Unearth the Attractions of Kanazawa

▪ Kenroku-en Garden

The first sightseeing spot we visited in Kanazawa was Kenroku-en Garden, one of Japan's top three gardens.

It portrays an array of seasonal scenery - sakura in the spring, verdant trees in the spring, fall foliage in the autumn, and yukitsuri* in the winter - and is beloved by both domestic and foreign tourists.

*Yukitsuri: A Japanese technique for preserving trees and shrubs from heavy snow. The vegetation are supported with ropes tying them to the ground.

K: Did you know that Japan and Taiwan show the number "6" with their hands in different ways? Let's use the Taiwanese way while taking a commemorative photo in front of the Kenroku-en Garden sign, because "Kenroku-en" means "Six Attributes Garden"!

A: The most famous sight within this garden is the Kotoji Stone Lantern, right? I've always wanted to take a look at it, so do you mind if we head there?

K: Sure! It's near Kasumiga-ike Pond, correct? I read a bit about it in our travel guide book. It seems like people love to take photos of the lantern reflected on the surface of the water!

A: Exactly! Take a look at my phone. It's a bit unfortunate that it isn't snowing today, but this is what the garden looks like covered in snow!

A: It really does look different from what we're seeing now! But still, this garden really does show off Japan's wabi-sabi*, doesn't it?

K: Yeah, it does! Looking at this picture just reaffirmed why taking a bus here was such a good idea. Treading through all that snow while carrying heavy luggage would be a real pain!

*Wabi-sabi: A world view centered on the acceptance of transience and imperfection.

▪ 21st Century Museum of Contemporary Art, Kanazawa

This museum is within walking distance of the park, and it is a must-see for modern art lovers visiting Kanazawa.

It shows off its uniqueness through the world-famous Swimming Pool by Leandro Erlich, its eccentric exterior, and various outdoor exhibits.

Klangfeld Nr.3 für Alina was created by the German artist, Florian Claar. It consists of 12 pipes with tuba heads scattered throughout the museum's grounds. These strange-looking pipes are connected in pairs underground, acting as speaking tubes. Since the pipes are not necessarily paired with the one closest to them, you can send your voice to somewhere unexpected and hear voices come from somewhere completely different than where you were imagining, making it an extremely interesting piece of art!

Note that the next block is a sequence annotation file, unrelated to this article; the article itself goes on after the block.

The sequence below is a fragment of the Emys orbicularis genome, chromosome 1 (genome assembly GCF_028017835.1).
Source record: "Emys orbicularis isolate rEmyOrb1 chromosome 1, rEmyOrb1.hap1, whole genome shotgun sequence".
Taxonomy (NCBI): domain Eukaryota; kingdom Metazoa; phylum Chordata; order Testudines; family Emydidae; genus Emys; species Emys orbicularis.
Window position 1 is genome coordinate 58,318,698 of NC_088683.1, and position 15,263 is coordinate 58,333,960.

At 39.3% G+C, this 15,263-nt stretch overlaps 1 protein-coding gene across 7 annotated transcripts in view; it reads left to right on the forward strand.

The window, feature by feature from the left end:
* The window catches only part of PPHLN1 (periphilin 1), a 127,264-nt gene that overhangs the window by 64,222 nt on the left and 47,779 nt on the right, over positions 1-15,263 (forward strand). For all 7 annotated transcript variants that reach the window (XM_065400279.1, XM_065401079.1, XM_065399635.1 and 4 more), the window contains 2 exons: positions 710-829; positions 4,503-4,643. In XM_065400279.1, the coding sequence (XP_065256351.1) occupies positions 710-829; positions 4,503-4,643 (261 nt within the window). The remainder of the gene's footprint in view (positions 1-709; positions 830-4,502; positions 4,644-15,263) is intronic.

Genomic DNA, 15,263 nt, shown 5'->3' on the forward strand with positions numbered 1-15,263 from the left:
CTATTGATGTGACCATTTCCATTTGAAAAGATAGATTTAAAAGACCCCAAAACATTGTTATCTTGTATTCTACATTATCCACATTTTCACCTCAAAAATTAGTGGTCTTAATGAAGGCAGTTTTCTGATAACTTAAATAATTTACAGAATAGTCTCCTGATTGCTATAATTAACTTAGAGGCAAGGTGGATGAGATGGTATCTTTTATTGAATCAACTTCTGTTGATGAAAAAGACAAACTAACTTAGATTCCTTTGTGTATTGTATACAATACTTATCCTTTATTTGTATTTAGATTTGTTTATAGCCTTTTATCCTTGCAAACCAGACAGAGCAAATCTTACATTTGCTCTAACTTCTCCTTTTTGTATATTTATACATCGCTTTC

K: I heard someone's voice!

A: I guess I'll give it a try, too~

K: Since we've come all this way, why don't we purchase a pair of tickets and take a look at the Swimming Pool?

Some people call the Swimming Pool, a work by the modern Argentinian artist Leandro Erlich, the representative artwork of this museum.

If you look down at the surface of the water, you'll see people wandering about inside the water. If you look up from the bottom of the pool, you'll see the glittering and gently moving surface of the water, brought about by the reflected sunlight. It'll feel as if you're actually inside a body of water!

K: Do you want me to take a picture of you looking like you're floating in water?

A: It really does look like I'm floating in the water!

K: I want to see all the other exhibits, but we might miss the bus...

A: That's fine! We can see everything else the next time we come to Kanazawa. Apart from permanent exhibits like the Swimming Pool, it seems like they often redisplay other art pieces. Aren't you excited at the thought of what we'll find the next time we visit?

K: Oh, fine! You've convinced me. In that case, let's head back to where the bus is. It's lunch time!

▪ Ohmi-cho Market

This 300-year-old market is known as Kanazawa's "kitchen", and has been supporting the livelihoods of Kanazawa residents since the Edo period. You will find stores carrying all kinds of goods, from seafood to vegetables, fruits, and snacks. The lively calls of the vendors calling out to visitors is sure to become a lasting memory of your trip!

Ohmi-cho Market is famous for its fresh seafood, and it is loved by the local residents. In fact, it's a must-visit spot for gourmands traveling to Kanazawa! You can expect deliciousness in any setting, whether it be inside a store eating seafood dishes like kaisen-don (seafood bowls) or standing right outside the shop front!

A: Even though this market sells seafood, it's not stinky at all and it looks super clean! As expected of the Japanese!